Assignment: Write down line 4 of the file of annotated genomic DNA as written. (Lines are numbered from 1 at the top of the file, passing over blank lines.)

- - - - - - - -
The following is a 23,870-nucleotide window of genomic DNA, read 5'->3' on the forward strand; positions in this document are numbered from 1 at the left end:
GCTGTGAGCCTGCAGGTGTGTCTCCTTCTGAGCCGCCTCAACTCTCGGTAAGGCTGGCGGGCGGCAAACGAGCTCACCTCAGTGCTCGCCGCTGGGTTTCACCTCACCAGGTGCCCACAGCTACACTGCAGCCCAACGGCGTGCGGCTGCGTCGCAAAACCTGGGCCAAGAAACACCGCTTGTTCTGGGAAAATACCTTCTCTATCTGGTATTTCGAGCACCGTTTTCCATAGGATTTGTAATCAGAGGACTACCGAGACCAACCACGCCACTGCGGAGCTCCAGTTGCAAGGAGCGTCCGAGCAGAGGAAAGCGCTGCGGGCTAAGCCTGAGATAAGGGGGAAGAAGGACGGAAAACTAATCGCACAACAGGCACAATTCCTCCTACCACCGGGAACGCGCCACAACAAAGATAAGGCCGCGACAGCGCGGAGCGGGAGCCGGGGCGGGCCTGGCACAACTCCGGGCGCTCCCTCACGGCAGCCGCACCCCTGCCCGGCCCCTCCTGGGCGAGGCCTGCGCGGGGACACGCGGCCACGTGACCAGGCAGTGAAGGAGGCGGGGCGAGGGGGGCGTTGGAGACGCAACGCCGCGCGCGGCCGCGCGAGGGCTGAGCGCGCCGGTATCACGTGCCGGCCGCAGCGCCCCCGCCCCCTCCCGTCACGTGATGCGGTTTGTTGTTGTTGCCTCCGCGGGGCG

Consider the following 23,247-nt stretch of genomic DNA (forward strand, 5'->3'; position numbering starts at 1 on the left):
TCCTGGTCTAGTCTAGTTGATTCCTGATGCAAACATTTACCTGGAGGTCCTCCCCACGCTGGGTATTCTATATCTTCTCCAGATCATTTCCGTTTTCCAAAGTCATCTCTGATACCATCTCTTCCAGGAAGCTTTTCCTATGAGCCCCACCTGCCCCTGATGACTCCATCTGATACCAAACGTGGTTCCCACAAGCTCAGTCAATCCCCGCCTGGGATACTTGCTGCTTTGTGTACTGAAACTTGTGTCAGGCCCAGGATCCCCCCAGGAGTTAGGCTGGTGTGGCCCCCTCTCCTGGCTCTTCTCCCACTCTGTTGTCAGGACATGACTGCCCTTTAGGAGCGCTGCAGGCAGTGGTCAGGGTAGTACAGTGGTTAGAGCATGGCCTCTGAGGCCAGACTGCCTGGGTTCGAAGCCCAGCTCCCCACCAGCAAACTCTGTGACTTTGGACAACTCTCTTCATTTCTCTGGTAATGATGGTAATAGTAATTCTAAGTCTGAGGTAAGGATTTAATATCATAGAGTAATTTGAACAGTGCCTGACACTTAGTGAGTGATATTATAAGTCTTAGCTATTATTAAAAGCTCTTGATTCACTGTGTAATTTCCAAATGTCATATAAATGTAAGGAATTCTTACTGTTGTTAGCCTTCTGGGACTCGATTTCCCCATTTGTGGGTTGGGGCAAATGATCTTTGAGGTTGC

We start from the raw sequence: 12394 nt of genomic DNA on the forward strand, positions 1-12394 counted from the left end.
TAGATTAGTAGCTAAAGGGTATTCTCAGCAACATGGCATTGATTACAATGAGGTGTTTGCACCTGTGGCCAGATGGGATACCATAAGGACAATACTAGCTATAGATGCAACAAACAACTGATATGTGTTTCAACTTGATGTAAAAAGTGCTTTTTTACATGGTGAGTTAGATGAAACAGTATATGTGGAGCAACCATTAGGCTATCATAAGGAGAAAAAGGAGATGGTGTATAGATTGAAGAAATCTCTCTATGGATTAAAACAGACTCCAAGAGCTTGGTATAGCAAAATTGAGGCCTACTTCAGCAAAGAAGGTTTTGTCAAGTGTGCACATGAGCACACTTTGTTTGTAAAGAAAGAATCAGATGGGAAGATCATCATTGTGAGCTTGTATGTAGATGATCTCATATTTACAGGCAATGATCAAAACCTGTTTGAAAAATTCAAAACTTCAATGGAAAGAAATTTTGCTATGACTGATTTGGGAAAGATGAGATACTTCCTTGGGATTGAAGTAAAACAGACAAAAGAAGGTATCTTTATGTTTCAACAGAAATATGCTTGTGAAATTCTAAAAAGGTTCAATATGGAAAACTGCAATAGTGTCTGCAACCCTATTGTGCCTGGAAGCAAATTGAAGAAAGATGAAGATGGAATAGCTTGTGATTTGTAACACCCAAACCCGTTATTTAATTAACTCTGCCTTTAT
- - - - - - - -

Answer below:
TCCTGGTCTAGTCTAGTTGATTCCTGATGCAAACATTTACCTGGAGGTCCTCCCCACGCTGGGTATTCTATATCTTCTCCAGATCATTTCCGTTTTCCAAAGTCATCTCTGATACCATCTCTTCCAGGAAGCTTTTCCTATGAGCCCCACCTGCCCCTGATGACTCCATCTGATACCAAACGTGGTTCCCACAAGCTCAGTCAATCCCCGCCTGGGATACTTGCTGCTTTGTGTACTGAAACTTGTGTCAGGCCCAGGATCCCCCCAGGAGTTAGGCTGGTGTGGCCCCCTCTCCTGGCTCTTCTCCCACTCTGTTGTCAGGACATGACTGCCCTTTAGGAGCGCTGCAGGCAGTGGTCAGGGTAGTACAGTGGTTAGAGCATGGCCTCTGAGGCCAGACTGCCTGGGTTCGAAGCCCAGCTCCCCACCAGCAAACTCTGTGACTTTGGACAACTCTCTTCATTTCTCTGGTAATGATGGTAATAGTAATTCTAAGTCTGAGGTAAGGATTTAATATCATAGAGTAATTTGAACAGTGCCTGACACTTAGTGAGTGATATTATAAGTCTTAGCTATTATTAAAAGCTCTTGATTCACTGTGTAATTTCCAAATGTCATATAAATGTAAGGAATTCTTACTGTTGTTAGCCTTCTGGGACTCGATTTCCCCATTTGTGGGTTGGGGCAAATGATCTTTGAGGTTGC